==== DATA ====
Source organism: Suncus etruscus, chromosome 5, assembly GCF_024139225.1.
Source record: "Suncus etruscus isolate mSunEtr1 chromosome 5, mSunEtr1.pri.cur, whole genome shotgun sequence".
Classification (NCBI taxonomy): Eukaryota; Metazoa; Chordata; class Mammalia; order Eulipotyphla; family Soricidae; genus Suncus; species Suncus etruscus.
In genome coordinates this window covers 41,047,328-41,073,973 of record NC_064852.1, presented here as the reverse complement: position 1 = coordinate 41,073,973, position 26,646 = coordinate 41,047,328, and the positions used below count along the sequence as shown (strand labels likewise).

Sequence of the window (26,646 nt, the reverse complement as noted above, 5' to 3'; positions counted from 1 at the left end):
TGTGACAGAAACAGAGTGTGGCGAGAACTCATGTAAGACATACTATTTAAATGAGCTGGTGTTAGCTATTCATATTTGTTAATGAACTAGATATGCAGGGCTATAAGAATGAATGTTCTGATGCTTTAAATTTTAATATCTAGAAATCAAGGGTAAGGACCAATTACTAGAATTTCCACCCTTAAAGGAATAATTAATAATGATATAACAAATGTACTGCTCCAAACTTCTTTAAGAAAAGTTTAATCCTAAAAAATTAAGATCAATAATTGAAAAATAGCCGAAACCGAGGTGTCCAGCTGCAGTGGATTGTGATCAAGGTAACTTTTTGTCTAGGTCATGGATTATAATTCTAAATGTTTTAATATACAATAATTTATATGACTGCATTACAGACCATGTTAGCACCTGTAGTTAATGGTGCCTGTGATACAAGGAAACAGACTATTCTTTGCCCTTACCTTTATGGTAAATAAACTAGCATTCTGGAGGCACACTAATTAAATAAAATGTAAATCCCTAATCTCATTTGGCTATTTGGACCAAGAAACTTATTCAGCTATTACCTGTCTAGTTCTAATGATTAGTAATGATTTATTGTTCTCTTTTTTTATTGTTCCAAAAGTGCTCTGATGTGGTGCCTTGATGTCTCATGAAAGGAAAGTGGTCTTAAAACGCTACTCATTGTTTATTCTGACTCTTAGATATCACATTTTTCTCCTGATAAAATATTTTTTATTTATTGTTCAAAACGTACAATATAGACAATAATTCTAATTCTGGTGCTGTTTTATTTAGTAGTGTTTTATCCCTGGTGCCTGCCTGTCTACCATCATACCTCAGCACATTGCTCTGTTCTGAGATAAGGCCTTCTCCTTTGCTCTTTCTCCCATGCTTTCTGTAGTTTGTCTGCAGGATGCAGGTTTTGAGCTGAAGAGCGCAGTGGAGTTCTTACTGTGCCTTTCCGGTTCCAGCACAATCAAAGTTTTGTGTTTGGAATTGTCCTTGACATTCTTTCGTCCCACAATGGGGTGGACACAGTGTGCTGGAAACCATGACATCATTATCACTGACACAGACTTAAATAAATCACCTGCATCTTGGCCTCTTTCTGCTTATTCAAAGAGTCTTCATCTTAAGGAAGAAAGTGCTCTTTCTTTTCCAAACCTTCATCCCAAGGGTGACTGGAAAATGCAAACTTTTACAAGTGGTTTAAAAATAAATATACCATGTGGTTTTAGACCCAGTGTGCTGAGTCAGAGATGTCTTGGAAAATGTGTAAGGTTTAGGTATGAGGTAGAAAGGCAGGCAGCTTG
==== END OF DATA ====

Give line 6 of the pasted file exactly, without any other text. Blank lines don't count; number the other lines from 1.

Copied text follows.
TGTGACAGAAACAGAGTGTGGCGAGAACTCATGTAAGACATACTATTTAAATGAGCTGGTGTTAGCTATTCATATTTGTTAATGAACTAGATATGCAGGGCTATAAGAATGAATGTTCTGATGCTTTAAATTTTAATATCTAGAAATCAAGGGTAAGGACCAATTACTAGAATTTCCACCCTTAAAGGAATAATTAATAATGATATAACAAATGTACTGCTCCAAACTTCTTTAAGAAAAGTTTAATCCTAAAAAATTAAGATCAATAATTGAAAAATAGCCGAAACCGAGGTGTCCAGCTGCAGTGGATTGTGATCAAGGTAACTTTTTGTCTAGGTCATGGATTATAATTCTAAATGTTTTAATATACAATAATTTATATGACTGCATTACAGACCATGTTAGCACCTGTAGTTAATGGTGCCTGTGATACAAGGAAACAGACTATTCTTTGCCCTTACCTTTATGGTAAATAAACTAGCATTCTGGAGGCACACTAATTAAATAAAATGTAAATCCCTAATCTCATTTGGCTATTTGGACCAAGAAACTTATTCAGCTATTACCTGTCTAGTTCTAATGATTAGTAATGATTTATTGTTCTCTTTTTTTATTGTTCCAAAAGTGCTCTGATGTGGTGCCTTGATGTCTCATGAAAGGAAAGTGGTCTTAAAACGCTACTCATTGTTTATTCTGACTCTTAGATATCACATTTTTCTCCTGATAAAATATTTTTTATTTATTGTTCAAAACGTACAATATAGACAATAATTCTAATTCTGGTGCTGTTTTATTTAGTAGTGTTTTATCCCTGGTGCCTGCCTGTCTACCATCATACCTCAGCACATTGCTCTGTTCTGAGATAAGGCCTTCTCCTTTGCTCTTTCTCCCATGCTTTCTGTAGTTTGTCTGCAGGATGCAGGTTTTGAGCTGAAGAGCGCAGTGGAGTTCTTACTGTGCCTTTCCGGTTCCAGCACAATCAAAGTTTTGTGTTTGGAATTGTCCTTGACATTCTTTCGTCCCACAATGGGGTGGACACAGTGTGCTGGAAACCATGACATCATTATCACTGACACAGACTTAAATAAATCACCTGCATCTTGGCCTCTTTCTGCTTATTCAAAGAGTCTTCATCTTAAGGAAGAAAGTGCTCTTTCTTTTCCAAACCTTCATCCCAAGGGTGACTGGAAAATGCAAACTTTTACAAGTGGTTTAAAAATAAATATACCATGTGGTTTTAGACCCAGTGTGCTGAGTCAGAGATGTCTTGGAAAATGTGTAAGGTTTAGGTATGAGGTAGAAAGGCAGGCAGCTTG